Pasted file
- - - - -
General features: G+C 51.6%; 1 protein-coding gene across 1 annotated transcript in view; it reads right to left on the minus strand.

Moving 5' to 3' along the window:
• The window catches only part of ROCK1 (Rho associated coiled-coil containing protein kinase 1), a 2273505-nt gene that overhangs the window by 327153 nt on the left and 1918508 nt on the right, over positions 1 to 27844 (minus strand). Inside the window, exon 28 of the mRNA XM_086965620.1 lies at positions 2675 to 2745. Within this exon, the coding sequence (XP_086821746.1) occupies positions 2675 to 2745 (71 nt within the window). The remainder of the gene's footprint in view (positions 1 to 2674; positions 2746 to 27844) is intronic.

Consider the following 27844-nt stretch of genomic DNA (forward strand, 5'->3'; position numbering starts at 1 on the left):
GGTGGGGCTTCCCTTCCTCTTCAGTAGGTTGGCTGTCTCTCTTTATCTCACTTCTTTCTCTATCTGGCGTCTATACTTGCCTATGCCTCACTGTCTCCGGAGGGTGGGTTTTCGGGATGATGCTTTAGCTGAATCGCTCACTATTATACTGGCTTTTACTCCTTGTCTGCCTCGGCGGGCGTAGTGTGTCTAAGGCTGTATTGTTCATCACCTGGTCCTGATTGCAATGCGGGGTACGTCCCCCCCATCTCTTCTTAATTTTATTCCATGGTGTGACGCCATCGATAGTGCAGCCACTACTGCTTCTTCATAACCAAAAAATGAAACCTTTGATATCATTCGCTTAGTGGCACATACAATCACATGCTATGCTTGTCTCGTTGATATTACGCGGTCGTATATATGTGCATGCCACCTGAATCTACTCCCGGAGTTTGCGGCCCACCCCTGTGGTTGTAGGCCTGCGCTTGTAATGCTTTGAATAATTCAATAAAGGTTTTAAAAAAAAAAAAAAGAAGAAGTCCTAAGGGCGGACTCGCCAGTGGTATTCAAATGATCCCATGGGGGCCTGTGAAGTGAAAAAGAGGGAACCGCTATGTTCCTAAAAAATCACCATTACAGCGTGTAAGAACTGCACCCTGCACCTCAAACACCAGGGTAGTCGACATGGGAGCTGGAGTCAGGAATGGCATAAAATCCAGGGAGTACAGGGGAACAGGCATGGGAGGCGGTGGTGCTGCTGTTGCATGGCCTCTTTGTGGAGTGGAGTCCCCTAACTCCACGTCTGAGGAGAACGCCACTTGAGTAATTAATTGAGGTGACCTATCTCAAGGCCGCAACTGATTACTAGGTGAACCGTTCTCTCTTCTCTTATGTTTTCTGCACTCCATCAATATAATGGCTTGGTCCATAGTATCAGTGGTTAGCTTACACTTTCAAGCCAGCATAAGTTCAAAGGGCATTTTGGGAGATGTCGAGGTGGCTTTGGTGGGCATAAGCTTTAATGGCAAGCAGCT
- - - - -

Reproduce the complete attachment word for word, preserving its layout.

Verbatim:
General features: G+C 51.6%; 1 protein-coding gene across 1 annotated transcript in view; it reads right to left on the minus strand.

Moving 5' to 3' along the window:
• The window catches only part of ROCK1 (Rho associated coiled-coil containing protein kinase 1), a 2273505-nt gene that overhangs the window by 327153 nt on the left and 1918508 nt on the right, over positions 1 to 27844 (minus strand). Inside the window, exon 28 of the mRNA XM_086965620.1 lies at positions 2675 to 2745. Within this exon, the coding sequence (XP_086821746.1) occupies positions 2675 to 2745 (71 nt within the window). The remainder of the gene's footprint in view (positions 1 to 2674; positions 2746 to 27844) is intronic.

Consider the following 27844-nt stretch of genomic DNA (forward strand, 5'->3'; position numbering starts at 1 on the left):
GGTGGGGCTTCCCTTCCTCTTCAGTAGGTTGGCTGTCTCTCTTTATCTCACTTCTTTCTCTATCTGGCGTCTATACTTGCCTATGCCTCACTGTCTCCGGAGGGTGGGTTTTCGGGATGATGCTTTAGCTGAATCGCTCACTATTATACTGGCTTTTACTCCTTGTCTGCCTCGGCGGGCGTAGTGTGTCTAAGGCTGTATTGTTCATCACCTGGTCCTGATTGCAATGCGGGGTACGTCCCCCCCATCTCTTCTTAATTTTATTCCATGGTGTGACGCCATCGATAGTGCAGCCACTACTGCTTCTTCATAACCAAAAAATGAAACCTTTGATATCATTCGCTTAGTGGCACATACAATCACATGCTATGCTTGTCTCGTTGATATTACGCGGTCGTATATATGTGCATGCCACCTGAATCTACTCCCGGAGTTTGCGGCCCACCCCTGTGGTTGTAGGCCTGCGCTTGTAATGCTTTGAATAATTCAATAAAGGTTTTAAAAAAAAAAAAAAGAAGAAGTCCTAAGGGCGGACTCGCCAGTGGTATTCAAATGATCCCATGGGGGCCTGTGAAGTGAAAAAGAGGGAACCGCTATGTTCCTAAAAAATCACCATTACAGCGTGTAAGAACTGCACCCTGCACCTCAAACACCAGGGTAGTCGACATGGGAGCTGGAGTCAGGAATGGCATAAAATCCAGGGAGTACAGGGGAACAGGCATGGGAGGCGGTGGTGCTGCTGTTGCATGGCCTCTTTGTGGAGTGGAGTCCCCTAACTCCACGTCTGAGGAGAACGCCACTTGAGTAATTAATTGAGGTGACCTATCTCAAGGCCGCAACTGATTACTAGGTGAACCGTTCTCTCTTCTCTTATGTTTTCTGCACTCCATCAATATAATGGCTTGGTCCATAGTATCAGTGGTTAGCTTACACTTTCAAGCCAGCATAAGTTCAAAGGGCATTTTGGGAGATGTCGAGGTGGCTTTGGTGGGCATAAGCTTTAATGGCAAGCAGCT